The Force of Goodness

(Posted on Sept. 2016)

In the thick of recent summer crazies, while schlepping kids around in my clunky, dilapidated Suburban Chevrolet with no working air-conditioner like a New York City Uber in broiling flannels, I fantasized a rap parody. It featured me busting a move in yoga pants out in the cul-de-sac, buzzed on espresso and cocoa nibs, after the kids left for school.

But, when school did finally start the day after Labor day, I didn’t feel much like busting a move.

The heavy, new developments in the long-ago abduction and murder of 11-year-old Jacob Wetterling, a tragic story that’s been woven into the fabric of Minnesotans for 27 years, which I wrote about here last year, have dominated my thoughts.

Like sticky, black asphalt, the recent reports of the found remains, of the killer’s confession in open court, of his cold, horrid account of what happened that night—including Jacob asking  “what did I do wrong” just before he was sexually assaulted, shot in the back of the head, and buried in a hole—seeped into the cracks and crevices of my brain and my heart.

I’m a woman of faith. I don’t wear it on my sleeve, and I don’t articulate it well. But the belief in a sovereign God of pure love and goodness has been at the nucleus of every choice I’ve made, every thought I’ve had, good or bad, since a little girl.

There have been times I’ve turned toward. And there have been times I’ve turned away. And there’s nothing that electrifies the magnetic fields attempting to pull me away than the staggering mystery of why bad things happen to good people. Especially when it’s an innocent child.

But then I read this statement from Jacob’s mother, Patty Wetterling:

“Everyone wants to know what they can do to help us.
Say a prayer.
Light a candle.
Be with friends.
Play with your children.
Hold Hands.
Eat ice cream.
Create joy.
Help your neighbor.
That is what will bring me comfort today.” 

And then I see her warm, brave, exhausted face on the television screen saying this: “Jacob has taught us all how to live, how to love, how to be fair, how to be kind. His legacy will go on.”

And like a gentle ointment, her courageous, tear-stained words come to the forefront, dissolving the drying asphalt in my thoughts, my heart, my faith, replacing it with light and hope.

In Minnesota we are witnessing, right now, that even in the darkest darkness, at the deepest level, there is a force of goodness in this world that will always prevail.

jacob-wetterling2It’s a force of goodness so magnetic that, although it does not fill the bottomless hole in a mother’s heart or explain the mystery when bad things happen to good people, it fortifies and multiplies, bringing strangers and neighbors and schools and sports teams together to heal and carry out a legacy of love and kindness.

A legacy gifted to us by an angel taken too soon, pouring out from the graciousness of a grieving mother.

Jacob’s spirit, the image of his smile while wearing that infamous yellow knit sweater as bright as the sun, and his family’s stunningly selfless response to unimaginable despair, will forever be a part of us.


NOTE: Jacob, a sports fan, wore a number 11 jersey in sports as a child. The Wetterling family has asked people to use the number 11 as a symbol of hope to honor their son and show a commitment to making the world a better place for kids. Just happened to be my son’s jersey # this summer.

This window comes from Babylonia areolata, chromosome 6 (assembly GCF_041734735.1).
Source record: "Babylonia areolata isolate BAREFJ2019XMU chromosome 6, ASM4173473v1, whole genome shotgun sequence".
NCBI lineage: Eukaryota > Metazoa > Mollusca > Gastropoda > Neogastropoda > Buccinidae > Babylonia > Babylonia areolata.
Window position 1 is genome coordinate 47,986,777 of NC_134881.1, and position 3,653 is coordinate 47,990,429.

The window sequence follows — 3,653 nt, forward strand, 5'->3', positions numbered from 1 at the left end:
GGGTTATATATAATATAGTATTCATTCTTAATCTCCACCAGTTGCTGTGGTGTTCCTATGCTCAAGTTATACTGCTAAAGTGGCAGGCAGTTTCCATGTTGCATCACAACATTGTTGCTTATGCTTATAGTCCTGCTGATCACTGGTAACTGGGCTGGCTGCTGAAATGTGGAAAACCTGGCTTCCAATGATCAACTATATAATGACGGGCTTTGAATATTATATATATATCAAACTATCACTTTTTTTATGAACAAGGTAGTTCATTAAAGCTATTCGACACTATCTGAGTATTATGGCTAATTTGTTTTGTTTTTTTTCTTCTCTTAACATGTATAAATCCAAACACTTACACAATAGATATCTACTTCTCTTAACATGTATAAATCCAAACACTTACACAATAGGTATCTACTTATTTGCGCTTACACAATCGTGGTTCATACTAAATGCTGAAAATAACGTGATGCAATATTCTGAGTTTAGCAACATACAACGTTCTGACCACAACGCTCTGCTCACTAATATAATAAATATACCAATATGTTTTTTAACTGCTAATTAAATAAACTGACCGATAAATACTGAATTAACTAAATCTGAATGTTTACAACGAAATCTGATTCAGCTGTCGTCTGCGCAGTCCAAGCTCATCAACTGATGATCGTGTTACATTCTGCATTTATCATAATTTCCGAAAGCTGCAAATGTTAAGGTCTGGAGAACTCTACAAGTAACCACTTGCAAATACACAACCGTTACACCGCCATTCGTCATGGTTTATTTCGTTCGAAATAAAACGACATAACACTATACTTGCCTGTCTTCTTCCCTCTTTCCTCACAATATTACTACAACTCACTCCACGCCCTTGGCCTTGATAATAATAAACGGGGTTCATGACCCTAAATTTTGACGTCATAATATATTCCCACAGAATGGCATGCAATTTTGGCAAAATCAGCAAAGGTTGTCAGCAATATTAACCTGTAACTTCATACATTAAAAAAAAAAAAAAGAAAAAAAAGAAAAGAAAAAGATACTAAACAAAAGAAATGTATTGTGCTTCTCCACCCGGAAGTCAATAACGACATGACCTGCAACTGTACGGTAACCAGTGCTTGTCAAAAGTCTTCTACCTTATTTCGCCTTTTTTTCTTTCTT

I’m Julie Jo Severson, mom to two teens and a tween, freelance writer, editor, and co-author of HERE IN THE MIDDLE: Stories of Love, Loss, and Connection from the Ones Sandwiched in Between. 

This blog, Carvings on a Desk, is where I reconnect with my own voice swirling around in the middle.

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About Julie Jo Severson

Julie Jo Severson, former PR girl, is now a freelance writer, journalist, editor, and lost-and-found attendant for two teens and a tween. This is where she doodles about past, present, future clinking glasses and making peace.

10 comments on “The Force of Goodness

  1. This news has broken my heart. It’s almost impossible to fathom that I, a stranger to this story until now, am strengthened by the MOTHER who lost her son.

    This, more than anything, offers proof that love is stronger than death.
    Sending light and peace from my part of the world to yours.

    • Julie! Thanks so much for stopping by and taking the time to comment. Yes, lots of broken hearts around here. And, yes, Patty has strengthened all of us, baffling as that is to believe. I love your reflection of how love is stronger than death. Wow. All the best to you.

  2. Love this post! My husband is a Minnesota native so this story of Jacob Wetterling has been close to his heart. And just hearing the latest on Jacob’s whereabouts broke my heart but his parents have been so brave and inspiring through all of this.

    • Thank you, Sylvia. It helps so much to be able to find the words sometimes to sort through all that’s going on inside and in the world, that’s for sure.

  3. In reading this post I was reminded of the depth of suffering that God endures on behalf of His people every day. We’re told that Jesus was “a man of sorrows and acquainted with grief.” And yet He chooses to be present with each of us… even in our suffering and pain. Thank-you for writing words of comfort to remind us that even in the midst of a tragedy like Jacob’s that we have hope.

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